The result is an emerging worldwide trend towards urban farming. Unable or unwilling to rely on distant sources for food, many cities are substantially feeding themselves in a way never dreamed of by the planners. Urban agriculture is a staple activity of most cities of the developing world. According to UN data, around 15 per cent of the world's food is now grown in urban areas, a figure that continues to rise.
Almost a billion city-dwellers around the world, a third of the total, spend some time each week tending plants to help feed their family or to sell in local markets. The high demand from fast-growing urban populations means that these urban farmers can make bigger profits than their country cousins, and will invest in novel systems for maximising yields on their tiny plots.
In Kolkata in India, 20,000 people farm the richly composted old waste dumps and raise carp in tanks filled with the city's sewage effluent. In Lima, Peru, they raise guinea-pig meat in squatter settlements, while in Nairobi, Kenya, chickens fatten in coops bolted to apartment walls. In Haiti people grow vegetables in old truck tyres. The Bosnian capital of Sarajevo survived the siege in the early 1990s by cultivating its wasteland. Even in the UK, city dwellers grow vegetables and fruit on 300,000 urban allotments.
In the booming Chinese megacity of Shanghai, about a third of the land within the city limits is still used for agriculture, and almost a million of its inhabitants still work on the land. The city produces virtually all its own milk and eggs and most of its own vegetables, as well as much of its meat and 2 million tonnes of grain a year. "Prices are high because of the big market, so farmers can get rich," says Xinming Bian of the Nanjing Agricultural University. "People move from other parts of China to work there."
Novel farming systems gaining ground include hydroponics, in which roots are suspended in a liquid growing medium that provides the plant with nutrients. The technique is popular in Singapore, BogotÃ¡ in Colombia and Montreal in Canada. Because there is no need for soil, it is also being rapidly adopted in rooftop gardens.
Farming in the city brings other benefits, including access to an abundant supply of free fertiliser in the form of human sewage. The distribution of night soil by bucket - once a fixture of urban life from Paris to Beijing - is rare now. However, according to Chris Scott of the Sri Lanka-based International Water Management Institute, some 10 per cent of the world's irrigated food crops are simultaneously irrigated and fertilised by the smelly stuff coming out of city sewer pipes. Far from banning the practice or ignoring it, he says governments should take advantage of it and make it safe by treating sewage to remove pathogens while leaving the nutrients.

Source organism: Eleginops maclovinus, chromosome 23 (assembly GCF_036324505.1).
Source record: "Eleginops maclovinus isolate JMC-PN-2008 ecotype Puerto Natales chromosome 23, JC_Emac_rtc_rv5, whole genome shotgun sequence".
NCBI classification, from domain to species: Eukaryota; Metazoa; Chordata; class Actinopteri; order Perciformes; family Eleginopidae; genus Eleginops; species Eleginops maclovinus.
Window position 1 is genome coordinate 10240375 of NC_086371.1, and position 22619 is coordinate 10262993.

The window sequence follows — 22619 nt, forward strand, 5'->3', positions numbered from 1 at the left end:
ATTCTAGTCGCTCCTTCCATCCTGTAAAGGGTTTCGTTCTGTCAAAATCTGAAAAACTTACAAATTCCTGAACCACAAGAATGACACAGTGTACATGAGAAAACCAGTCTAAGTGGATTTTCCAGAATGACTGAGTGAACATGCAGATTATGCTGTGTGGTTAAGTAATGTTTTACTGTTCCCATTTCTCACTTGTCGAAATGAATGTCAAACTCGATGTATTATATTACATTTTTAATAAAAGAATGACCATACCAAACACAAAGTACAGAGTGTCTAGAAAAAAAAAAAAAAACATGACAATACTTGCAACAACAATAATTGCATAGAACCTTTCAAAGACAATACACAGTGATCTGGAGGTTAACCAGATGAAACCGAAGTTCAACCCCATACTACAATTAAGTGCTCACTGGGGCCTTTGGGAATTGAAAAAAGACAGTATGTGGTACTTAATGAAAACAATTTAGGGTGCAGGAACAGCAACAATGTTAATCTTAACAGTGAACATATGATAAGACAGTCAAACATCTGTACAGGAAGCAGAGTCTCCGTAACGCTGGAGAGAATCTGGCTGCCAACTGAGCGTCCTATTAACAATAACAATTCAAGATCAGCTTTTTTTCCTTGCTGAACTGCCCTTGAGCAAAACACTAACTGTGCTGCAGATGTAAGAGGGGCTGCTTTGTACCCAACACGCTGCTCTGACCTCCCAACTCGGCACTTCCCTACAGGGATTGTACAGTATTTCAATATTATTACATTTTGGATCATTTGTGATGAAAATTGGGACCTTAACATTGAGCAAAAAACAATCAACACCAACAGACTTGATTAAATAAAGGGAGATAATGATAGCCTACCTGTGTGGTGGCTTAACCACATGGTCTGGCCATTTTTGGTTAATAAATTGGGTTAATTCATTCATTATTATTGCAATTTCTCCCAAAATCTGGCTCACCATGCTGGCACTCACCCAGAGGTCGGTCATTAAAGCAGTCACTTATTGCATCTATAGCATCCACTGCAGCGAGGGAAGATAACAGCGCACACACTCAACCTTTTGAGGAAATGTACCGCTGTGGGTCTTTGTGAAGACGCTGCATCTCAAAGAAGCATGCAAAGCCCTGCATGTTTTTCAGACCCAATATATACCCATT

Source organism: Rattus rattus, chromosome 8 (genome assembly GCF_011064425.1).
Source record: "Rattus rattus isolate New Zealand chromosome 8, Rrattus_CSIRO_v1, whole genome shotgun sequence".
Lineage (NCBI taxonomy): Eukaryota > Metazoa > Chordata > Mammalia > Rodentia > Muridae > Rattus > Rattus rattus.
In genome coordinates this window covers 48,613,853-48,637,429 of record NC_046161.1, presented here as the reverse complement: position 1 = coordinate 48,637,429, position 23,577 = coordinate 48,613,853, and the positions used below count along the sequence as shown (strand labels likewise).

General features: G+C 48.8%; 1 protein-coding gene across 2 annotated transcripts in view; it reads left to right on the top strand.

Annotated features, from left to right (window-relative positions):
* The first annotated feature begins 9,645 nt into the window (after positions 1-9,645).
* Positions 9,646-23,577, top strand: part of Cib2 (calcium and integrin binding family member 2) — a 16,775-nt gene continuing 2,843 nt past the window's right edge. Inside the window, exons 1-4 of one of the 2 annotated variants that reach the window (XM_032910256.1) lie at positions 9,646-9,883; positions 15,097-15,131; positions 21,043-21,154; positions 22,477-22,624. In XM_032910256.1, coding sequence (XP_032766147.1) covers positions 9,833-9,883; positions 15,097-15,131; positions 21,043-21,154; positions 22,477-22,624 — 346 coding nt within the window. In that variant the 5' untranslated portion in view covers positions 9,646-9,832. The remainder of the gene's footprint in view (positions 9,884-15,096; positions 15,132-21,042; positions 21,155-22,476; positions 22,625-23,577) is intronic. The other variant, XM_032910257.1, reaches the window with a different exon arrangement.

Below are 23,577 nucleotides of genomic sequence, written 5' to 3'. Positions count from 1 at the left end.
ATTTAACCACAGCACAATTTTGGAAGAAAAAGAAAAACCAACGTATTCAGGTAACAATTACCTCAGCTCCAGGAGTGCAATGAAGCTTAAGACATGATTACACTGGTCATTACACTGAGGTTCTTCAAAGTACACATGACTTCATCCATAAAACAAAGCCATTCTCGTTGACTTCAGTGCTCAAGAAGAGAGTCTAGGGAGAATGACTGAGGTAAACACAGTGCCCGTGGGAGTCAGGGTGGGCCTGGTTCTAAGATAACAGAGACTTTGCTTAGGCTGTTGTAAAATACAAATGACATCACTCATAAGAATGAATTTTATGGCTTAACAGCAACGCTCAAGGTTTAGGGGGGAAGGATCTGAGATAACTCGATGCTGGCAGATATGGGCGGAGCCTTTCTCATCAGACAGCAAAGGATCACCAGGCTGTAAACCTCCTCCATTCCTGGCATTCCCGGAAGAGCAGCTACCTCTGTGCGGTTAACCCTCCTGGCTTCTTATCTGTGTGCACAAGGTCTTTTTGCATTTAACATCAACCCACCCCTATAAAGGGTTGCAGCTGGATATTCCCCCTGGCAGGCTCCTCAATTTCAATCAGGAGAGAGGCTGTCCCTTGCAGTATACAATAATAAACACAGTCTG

Eco-cities must be farming cities, says Jac Smit, president of The Urban Agriculture Network run by the UN Development Programme. "Urban farming creates green spaces, recycles waste, cuts down on freight transport, prevents soil erosion and is good for the microclimate."How big can cities get?: Get ready for a century of urban sprawl
The rise of the megacity - usually defined as having a population of more than 10 million - is one of the most extraordinary phenomena of the modern world. New York City was the first to reach megacity status, sometime around 1940. Today there are at least 20, including three in India and two in China.
There does seem to be a practical limit to the size of a city with a single downtown. In recent years, a succession of megacities have surged through 10, 12 and 15 million inhabitants before seizing up with traffic congestion and choking with pollution. People and business have fled, taking with them the wealth that made the cities what they were. Against all expectations, these megacities have abruptly stopped growing.
Mexico City is a typical case in point. Its population soared to 16 million people in the mid-1980s and was predicted to double by 2000. Instead, it is stuck at 18 million. Likewise, SÃ£o Paulo in Brazil hit a wall at 18 million, and Kolkata in India, once predicted to reach 40 million people, is stable at 13 million.
Something new is happening. Single megacities are being replaced by urban archipelagos, only some of which have a dominant megacity at their heart. Helped along by the boom in cheap communications, extensive transport networks and cultural changes in work and living, they have become "the largest, most complex man-made structures ever created", says Herbert Girardet, professor of environmental planning at Middlesex University, London.
For example, London's population count may have reached a plateau, but it is spawning a sprawling urban region covering most of the south-east of England. The original city is now flanked by urban centres west towards Reading and Oxford, north towards Cambridge, and, as the government plans it, east along the Thames estuary. Likewise, the people of Mexico City fled to Toluca and Cuernavaca; Kolkata dispersed to a rash of new urban centres across West Bengal; SÃ£o Paulo is embracing a new "golden urban triangle" stretching to Rio de Janeiro and Belo Horizonte; Hong Kong is merging with Chinese urban centres round the Pearl river delta; and 70 million people are linked by bullet train from Tokyo to Osaka. This last is the largest and densest megalopolis of them all.
A 200-kilometre journey west along the banks of the Yangtze takes you from Shanghai to Nanjing, through a largely built-up hinterland. Suzhou, one of the cities on that route, is a metropolis of 5 million people constructed in 15 years on the model of Singapore, which it has now overtaken in size. Heading south-west from Shanghai by 2010 it will be possible to travel the 170 kilometres to Hangzhou in just 27 minutes aboard a new maglev train, uniting a crescent-shaped urban corridor containing some 75 million people. Right now, the Yangtze delta is the fastest growing urban area in the world.